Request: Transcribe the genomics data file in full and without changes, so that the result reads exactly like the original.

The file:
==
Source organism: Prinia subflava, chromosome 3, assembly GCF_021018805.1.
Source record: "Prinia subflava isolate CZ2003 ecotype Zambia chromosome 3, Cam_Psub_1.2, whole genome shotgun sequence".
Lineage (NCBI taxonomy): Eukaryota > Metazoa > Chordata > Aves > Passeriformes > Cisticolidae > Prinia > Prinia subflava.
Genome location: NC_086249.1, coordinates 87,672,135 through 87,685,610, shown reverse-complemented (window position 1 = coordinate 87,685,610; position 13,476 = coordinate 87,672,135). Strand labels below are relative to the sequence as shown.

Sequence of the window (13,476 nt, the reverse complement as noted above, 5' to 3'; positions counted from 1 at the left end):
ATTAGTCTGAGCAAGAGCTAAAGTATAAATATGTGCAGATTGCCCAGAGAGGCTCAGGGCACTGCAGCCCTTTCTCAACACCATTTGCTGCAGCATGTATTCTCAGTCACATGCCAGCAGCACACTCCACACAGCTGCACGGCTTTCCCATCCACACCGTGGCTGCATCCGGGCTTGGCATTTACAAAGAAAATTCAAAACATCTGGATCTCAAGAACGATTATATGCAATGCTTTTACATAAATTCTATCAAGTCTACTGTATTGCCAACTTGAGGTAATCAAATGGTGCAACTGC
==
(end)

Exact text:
Source organism: Prinia subflava, chromosome 3, assembly GCF_021018805.1.
Source record: "Prinia subflava isolate CZ2003 ecotype Zambia chromosome 3, Cam_Psub_1.2, whole genome shotgun sequence".
Lineage (NCBI taxonomy): Eukaryota > Metazoa > Chordata > Aves > Passeriformes > Cisticolidae > Prinia > Prinia subflava.
Genome location: NC_086249.1, coordinates 87,672,135 through 87,685,610, shown reverse-complemented (window position 1 = coordinate 87,685,610; position 13,476 = coordinate 87,672,135). Strand labels below are relative to the sequence as shown.

Sequence of the window (13,476 nt, the reverse complement as noted above, 5' to 3'; positions counted from 1 at the left end):
ATTAGTCTGAGCAAGAGCTAAAGTATAAATATGTGCAGATTGCCCAGAGAGGCTCAGGGCACTGCAGCCCTTTCTCAACACCATTTGCTGCAGCATGTATTCTCAGTCACATGCCAGCAGCACACTCCACACAGCTGCACGGCTTTCCCATCCACACCGTGGCTGCATCCGGGCTTGGCATTTACAAAGAAAATTCAAAACATCTGGATCTCAAGAACGATTATATGCAATGCTTTTACATAAATTCTATCAAGTCTACTGTATTGCCAACTTGAGGTAATCAAATGGTGCAACTGC